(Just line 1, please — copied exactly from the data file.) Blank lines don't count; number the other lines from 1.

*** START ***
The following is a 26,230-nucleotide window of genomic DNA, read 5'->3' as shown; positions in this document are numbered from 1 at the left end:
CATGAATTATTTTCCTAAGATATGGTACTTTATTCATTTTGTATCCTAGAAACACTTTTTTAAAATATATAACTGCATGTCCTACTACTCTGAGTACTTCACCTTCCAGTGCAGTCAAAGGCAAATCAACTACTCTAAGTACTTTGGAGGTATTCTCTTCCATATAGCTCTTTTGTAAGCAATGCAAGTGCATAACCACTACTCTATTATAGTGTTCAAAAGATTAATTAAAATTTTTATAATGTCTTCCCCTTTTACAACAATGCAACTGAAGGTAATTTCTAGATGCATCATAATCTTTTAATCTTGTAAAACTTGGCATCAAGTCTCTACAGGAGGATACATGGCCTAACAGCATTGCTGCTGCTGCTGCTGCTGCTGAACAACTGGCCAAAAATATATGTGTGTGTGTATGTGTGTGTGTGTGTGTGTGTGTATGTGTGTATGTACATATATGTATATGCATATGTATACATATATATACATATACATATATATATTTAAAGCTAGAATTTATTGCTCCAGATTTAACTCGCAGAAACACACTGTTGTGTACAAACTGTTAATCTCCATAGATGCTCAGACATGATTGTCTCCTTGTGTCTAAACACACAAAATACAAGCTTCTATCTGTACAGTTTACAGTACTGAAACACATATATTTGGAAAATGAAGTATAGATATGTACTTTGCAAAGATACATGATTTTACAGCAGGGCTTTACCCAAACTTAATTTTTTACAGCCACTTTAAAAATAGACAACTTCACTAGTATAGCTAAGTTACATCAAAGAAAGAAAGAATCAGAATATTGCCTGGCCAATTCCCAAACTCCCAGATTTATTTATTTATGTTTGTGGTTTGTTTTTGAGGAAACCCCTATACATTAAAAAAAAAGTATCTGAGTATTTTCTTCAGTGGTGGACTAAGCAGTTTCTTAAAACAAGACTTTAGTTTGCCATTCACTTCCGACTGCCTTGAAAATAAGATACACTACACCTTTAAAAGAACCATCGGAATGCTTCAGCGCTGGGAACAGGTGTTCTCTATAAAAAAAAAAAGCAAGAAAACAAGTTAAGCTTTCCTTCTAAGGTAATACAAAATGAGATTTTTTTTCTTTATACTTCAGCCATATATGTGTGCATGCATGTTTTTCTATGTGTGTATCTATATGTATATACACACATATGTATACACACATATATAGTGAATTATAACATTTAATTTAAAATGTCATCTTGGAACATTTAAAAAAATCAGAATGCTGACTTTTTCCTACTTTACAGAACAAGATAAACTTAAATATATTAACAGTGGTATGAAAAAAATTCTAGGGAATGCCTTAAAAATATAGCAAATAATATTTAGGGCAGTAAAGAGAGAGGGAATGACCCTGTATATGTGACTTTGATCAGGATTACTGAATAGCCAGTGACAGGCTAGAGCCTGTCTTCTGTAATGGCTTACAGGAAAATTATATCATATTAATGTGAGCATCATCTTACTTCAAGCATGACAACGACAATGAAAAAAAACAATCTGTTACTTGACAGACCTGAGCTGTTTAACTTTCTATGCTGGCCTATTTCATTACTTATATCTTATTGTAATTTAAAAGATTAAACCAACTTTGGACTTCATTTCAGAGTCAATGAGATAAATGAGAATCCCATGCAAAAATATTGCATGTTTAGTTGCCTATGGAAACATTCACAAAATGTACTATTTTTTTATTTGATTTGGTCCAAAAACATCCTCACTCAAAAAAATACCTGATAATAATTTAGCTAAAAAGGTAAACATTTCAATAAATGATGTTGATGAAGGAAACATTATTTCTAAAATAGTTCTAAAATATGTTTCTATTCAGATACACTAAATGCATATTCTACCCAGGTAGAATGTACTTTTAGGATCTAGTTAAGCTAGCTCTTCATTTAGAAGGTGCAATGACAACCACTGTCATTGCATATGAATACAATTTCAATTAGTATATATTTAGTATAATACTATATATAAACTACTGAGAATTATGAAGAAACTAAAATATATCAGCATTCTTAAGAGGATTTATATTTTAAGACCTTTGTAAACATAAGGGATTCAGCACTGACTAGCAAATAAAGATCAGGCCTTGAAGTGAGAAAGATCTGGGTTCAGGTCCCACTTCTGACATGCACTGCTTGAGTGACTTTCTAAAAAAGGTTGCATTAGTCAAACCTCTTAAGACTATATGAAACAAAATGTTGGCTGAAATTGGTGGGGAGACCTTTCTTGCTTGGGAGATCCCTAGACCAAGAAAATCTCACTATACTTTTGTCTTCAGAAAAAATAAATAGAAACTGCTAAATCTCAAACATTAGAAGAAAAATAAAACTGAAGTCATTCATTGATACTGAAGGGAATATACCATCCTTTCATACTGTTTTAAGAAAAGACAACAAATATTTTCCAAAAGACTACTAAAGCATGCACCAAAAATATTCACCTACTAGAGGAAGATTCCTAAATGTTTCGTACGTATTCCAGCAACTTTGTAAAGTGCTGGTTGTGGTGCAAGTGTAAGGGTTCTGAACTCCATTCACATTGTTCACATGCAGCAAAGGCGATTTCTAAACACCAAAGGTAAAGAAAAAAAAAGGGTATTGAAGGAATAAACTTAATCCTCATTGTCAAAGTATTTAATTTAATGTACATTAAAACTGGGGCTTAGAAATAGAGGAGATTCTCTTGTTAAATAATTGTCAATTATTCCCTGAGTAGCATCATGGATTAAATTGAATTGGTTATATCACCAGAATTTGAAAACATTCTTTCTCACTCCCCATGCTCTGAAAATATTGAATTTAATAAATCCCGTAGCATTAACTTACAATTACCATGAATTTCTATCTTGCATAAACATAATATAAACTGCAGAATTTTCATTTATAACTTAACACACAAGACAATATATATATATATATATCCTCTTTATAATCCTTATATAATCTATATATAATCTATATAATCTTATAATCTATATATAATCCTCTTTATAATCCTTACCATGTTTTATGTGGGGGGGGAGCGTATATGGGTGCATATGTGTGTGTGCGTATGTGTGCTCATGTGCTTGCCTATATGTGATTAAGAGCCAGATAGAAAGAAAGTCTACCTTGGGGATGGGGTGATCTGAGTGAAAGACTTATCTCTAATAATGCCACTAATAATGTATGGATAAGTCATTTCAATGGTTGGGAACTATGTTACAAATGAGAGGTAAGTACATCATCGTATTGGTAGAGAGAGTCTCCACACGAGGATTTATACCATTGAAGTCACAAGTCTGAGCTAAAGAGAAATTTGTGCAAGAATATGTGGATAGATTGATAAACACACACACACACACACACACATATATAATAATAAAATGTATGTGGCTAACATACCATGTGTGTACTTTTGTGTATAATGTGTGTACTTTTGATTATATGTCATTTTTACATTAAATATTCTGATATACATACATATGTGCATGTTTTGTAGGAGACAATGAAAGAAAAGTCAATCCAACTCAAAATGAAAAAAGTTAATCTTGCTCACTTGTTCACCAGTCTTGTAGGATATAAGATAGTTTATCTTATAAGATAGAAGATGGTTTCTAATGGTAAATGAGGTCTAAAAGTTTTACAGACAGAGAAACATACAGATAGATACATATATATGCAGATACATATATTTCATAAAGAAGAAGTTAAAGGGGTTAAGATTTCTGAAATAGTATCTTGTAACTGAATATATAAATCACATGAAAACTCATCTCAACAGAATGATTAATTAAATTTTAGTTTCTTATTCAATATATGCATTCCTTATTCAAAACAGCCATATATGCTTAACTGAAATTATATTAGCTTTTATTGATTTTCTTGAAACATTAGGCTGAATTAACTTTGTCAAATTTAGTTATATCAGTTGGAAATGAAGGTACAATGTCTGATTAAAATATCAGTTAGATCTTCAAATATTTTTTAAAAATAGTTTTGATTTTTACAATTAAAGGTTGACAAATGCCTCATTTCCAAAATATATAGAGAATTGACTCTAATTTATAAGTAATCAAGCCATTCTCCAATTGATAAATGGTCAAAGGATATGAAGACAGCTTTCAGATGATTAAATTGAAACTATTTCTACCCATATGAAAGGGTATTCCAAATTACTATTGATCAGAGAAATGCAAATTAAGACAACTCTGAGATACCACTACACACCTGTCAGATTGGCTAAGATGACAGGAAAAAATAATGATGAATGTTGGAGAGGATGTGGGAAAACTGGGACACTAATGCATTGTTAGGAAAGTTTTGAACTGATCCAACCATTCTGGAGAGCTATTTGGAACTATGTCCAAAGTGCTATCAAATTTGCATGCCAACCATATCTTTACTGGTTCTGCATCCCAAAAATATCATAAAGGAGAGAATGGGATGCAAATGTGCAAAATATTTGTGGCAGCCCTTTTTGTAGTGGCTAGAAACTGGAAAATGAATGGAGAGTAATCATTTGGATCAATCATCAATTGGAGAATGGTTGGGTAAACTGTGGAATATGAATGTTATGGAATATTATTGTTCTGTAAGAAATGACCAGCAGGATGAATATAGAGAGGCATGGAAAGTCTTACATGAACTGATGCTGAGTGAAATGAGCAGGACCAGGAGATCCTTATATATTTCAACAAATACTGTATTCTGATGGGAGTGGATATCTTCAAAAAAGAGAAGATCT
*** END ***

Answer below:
The following is a 26,230-nucleotide window of genomic DNA, read 5'->3' as shown; positions in this document are numbered from 1 at the left end: